Swim or at Least Check the Swim

Nothing worse than jumping off a dock into a total unknown. If you can, swim a bit in the body of water where the race is (this is super easy at Ironman Canada, but wasn’t possible when I did Louisville). If you can’t get in the water, get as close as possible: scope it out, stick a hand it, and do some googling for other race reports that talk about the swim so you know what to expect.

Check the Course—and Parking

Obviously, you should look over parts of the course as possible. But more important, IMO, is checking where you’ll park at 4AM and how you’ll get from one spot to the other. I remember last time, I was a mess because we had to park HELLA far away and walk a ton.

Eat a Bit More

Don’t sweat that extra Clif Bar.

Spend Time on Slow Prep

Dial your gear. Slowly organize your bags. Be prepared.


Make a Plan for Post-Race

It’s great if you have a tech-savvy pit crew not racing, who can keep an eye on your splits and be at the finish line for your big moment. But in a lot of cases, you’re solo-missioning the race or you’re there with a partner who’s also racing (like us!). This adds to logistical difficulties since you can’t race with a phone. Designating a meeting spot and having contingency plans is huge, especially since Ironman is crazy and the person you thought would finish an hour faster can sometimes be hours behind. (Note: I’m arguing with Peter about this, but I’m firm that I’m running with a $20 in my zip pocket so that post-race, I’m not completely sans resources if something happens (i.e we somehow accidentally parked in a tow-zone and the van is gone; I need pizza to keep from having a full-on hangry freak out…)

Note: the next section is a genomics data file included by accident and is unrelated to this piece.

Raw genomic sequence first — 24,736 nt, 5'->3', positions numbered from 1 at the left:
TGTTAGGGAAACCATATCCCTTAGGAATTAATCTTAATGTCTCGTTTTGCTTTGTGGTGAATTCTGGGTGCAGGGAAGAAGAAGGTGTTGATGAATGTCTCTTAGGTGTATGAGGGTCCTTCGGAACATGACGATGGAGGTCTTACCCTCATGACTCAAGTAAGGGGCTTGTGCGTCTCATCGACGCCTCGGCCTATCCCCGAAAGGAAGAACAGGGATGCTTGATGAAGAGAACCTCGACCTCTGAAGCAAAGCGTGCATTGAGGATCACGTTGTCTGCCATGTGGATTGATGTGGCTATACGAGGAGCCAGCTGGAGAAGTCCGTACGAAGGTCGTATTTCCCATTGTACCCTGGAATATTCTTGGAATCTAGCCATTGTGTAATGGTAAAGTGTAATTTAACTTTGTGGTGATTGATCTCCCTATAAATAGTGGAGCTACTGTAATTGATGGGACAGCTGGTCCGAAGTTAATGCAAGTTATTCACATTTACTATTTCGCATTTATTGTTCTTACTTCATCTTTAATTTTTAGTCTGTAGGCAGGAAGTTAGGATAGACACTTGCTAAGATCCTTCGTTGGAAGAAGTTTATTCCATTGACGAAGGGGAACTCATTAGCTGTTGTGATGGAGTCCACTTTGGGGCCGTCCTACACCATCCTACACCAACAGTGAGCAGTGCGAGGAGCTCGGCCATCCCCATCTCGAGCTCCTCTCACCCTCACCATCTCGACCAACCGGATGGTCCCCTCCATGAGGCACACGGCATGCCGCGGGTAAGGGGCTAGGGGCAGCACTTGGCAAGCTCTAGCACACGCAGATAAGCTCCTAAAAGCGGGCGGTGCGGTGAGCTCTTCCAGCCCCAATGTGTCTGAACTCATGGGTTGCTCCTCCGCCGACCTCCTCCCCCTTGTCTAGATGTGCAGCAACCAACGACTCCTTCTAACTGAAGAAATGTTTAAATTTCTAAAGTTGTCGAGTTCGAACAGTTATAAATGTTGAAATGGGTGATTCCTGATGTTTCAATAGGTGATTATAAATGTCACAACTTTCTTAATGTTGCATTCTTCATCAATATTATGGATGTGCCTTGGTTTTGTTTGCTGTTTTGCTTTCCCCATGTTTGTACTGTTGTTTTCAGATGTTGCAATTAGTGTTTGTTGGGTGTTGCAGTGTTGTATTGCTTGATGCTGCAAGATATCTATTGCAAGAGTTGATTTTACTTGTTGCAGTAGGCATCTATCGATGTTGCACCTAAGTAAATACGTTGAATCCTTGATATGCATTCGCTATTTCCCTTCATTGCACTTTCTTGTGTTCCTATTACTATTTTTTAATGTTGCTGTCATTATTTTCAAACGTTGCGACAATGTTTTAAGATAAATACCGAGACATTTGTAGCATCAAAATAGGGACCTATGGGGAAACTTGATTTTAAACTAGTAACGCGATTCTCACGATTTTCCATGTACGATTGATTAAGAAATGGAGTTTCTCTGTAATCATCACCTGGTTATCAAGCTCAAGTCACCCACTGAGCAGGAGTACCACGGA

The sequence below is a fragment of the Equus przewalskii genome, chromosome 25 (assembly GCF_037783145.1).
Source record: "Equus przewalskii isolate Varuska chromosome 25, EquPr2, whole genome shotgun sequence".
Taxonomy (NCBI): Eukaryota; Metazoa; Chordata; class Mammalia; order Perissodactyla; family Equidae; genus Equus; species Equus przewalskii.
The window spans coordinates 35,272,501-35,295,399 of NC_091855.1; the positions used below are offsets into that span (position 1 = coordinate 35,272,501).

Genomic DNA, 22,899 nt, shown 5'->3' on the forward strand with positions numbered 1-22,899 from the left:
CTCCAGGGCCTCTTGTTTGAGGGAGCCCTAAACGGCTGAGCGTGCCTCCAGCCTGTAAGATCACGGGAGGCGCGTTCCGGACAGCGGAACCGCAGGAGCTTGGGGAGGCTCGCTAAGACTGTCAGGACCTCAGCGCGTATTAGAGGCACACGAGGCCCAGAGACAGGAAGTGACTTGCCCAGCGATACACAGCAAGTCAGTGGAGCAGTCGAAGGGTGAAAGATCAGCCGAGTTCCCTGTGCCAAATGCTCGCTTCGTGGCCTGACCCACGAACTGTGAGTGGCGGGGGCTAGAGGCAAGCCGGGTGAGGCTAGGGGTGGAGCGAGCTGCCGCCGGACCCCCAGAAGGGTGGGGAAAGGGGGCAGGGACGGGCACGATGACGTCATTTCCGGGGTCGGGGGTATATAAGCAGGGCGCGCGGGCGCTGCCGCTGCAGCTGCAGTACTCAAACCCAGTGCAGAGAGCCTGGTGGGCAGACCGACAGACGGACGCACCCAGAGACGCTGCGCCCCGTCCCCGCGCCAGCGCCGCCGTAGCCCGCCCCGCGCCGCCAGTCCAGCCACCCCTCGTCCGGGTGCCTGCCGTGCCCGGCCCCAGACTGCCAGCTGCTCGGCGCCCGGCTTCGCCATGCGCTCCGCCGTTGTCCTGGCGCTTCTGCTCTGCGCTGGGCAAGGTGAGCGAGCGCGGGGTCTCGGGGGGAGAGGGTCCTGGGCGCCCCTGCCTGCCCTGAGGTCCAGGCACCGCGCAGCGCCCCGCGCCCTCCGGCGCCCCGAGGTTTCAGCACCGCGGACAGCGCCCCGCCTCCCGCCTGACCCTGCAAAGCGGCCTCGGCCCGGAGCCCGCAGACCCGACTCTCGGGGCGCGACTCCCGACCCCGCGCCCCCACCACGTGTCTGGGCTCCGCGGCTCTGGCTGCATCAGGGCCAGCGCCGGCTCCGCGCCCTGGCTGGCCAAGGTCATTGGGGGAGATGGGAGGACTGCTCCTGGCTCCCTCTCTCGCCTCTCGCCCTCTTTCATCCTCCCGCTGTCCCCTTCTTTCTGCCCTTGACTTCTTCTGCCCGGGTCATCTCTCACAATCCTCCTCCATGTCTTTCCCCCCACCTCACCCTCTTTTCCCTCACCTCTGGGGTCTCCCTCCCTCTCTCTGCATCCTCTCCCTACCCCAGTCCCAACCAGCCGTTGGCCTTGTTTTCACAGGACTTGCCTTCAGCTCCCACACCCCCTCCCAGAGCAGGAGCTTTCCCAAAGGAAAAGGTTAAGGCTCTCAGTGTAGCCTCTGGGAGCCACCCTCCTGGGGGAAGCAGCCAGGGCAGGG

I’ve been trying to keep up with my drinking, especially since we’ve had two big travel days this week. Not always easy, but heading into the race feeling totally hydrated is key. I’ve been drinking water with nuun tablets—normally, I wouldn’t do that off-bike, and I’m not doing it with ALL of my water, but I want to keep my electrolyte status solid.